The Control Yuan yesterday approved censure measures against Taiwan Power Co (Taipower) on charges of rigging the bid for a NT$120 million (US$4.1 million) maintenance and repair project for its Hsinta Power Station in Greater Kaohsiung.
In its report, the Control Yuan said that five companies were involved in the bidding process, but only one of them submitted a priced bid. This led to suspicions of bid collusion, which would be in clear violation of the Government Procurement Act (政府採購法), and the recommendation that the officials responsible be impeached.
Control Yuan members Lin Chu-lang (林鉅鋃), Yang Mei-ling (楊美玲) and Cheng Jen-hung (程仁宏) led the investigation. They said that Taipower officials only relied on visual inspection and photographs to determine the level of corrosion on the steel frames before they rushed to issue an invitation to tender for maintenance and repair of the power station’s smoke stack and emissions facilities.
The report added that the upper limit for approved tender projects set by Hsinta Power Station is NT$125 million. With only a NT$5 million difference, the Control Yuan said it was obvious that setting the price of the bid at NT$120 million was done to avoid scrutiny from the authorities.
Hsinta announced its invitation to bid for the project in 2010 and five contracting companies entered bids in the preliminary round, the report said. Only two contractors were engaged in the second round of bidding, with just one tendering a priced bid in the final stage.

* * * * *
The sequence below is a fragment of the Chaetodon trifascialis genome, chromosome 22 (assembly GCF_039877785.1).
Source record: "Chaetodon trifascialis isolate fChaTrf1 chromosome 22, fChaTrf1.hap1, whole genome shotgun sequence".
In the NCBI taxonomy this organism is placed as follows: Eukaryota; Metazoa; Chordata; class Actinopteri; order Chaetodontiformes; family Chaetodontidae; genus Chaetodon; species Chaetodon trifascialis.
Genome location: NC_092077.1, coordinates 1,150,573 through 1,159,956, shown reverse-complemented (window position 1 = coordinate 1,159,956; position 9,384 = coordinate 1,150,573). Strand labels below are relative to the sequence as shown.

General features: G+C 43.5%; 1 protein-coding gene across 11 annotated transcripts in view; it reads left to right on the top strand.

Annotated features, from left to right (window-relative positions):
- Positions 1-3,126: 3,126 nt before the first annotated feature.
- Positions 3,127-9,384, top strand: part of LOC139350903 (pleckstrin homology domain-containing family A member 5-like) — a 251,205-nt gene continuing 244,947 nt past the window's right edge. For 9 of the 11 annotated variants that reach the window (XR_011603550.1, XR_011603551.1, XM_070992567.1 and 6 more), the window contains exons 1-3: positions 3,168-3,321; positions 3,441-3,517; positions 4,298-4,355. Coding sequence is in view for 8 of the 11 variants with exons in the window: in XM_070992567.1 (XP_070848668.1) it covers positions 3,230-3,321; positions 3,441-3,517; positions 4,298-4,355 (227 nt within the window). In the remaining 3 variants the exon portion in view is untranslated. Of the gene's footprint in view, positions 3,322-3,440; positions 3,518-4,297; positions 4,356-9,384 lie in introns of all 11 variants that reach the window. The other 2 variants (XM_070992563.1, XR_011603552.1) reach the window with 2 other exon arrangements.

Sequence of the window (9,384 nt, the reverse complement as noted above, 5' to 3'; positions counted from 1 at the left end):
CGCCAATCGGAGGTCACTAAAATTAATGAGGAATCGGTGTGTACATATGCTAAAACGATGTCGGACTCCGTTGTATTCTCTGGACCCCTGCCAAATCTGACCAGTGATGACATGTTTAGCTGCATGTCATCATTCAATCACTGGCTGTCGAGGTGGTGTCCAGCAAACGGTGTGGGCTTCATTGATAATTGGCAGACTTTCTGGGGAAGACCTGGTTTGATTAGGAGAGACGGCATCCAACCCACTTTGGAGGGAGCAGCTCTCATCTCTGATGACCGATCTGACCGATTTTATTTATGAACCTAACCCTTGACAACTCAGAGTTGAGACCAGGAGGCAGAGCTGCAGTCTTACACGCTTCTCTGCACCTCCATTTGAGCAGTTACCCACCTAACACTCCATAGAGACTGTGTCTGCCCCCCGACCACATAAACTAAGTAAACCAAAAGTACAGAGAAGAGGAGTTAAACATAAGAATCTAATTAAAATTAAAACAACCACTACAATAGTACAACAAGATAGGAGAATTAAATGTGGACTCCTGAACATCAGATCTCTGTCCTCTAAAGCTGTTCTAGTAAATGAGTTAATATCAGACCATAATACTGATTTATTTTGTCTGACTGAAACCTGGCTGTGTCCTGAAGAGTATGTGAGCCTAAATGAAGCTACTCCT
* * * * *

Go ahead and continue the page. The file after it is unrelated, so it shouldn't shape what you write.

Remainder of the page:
According to the Government Procurement Act and the Public Construction Commission’s interpretation of the act, Taipower should have stopped the tendering process due to there being only one bidder.
However, the report said Hsinta went ahead with the bidding and awarded the project to the sole bidder. The suspicious circumstances of the bidding led to the case being investigated by the public prosecutors’ office, who found Taipower officials negligent.
Control Yuan members added that after the tender process was concluded, the contract was amended twice to add NT$9 million to the project’s price tag. This questionable practice was suspected to have been used to raise the price fraudulently so as to gain higher commissions and also showed that the agencies responsible had not done a proper job of supervising the bidding.
Concluding that their findings indicated violations of the law, the Control Yuan approved the censure and demanded Taipower to undergo a review and make changes.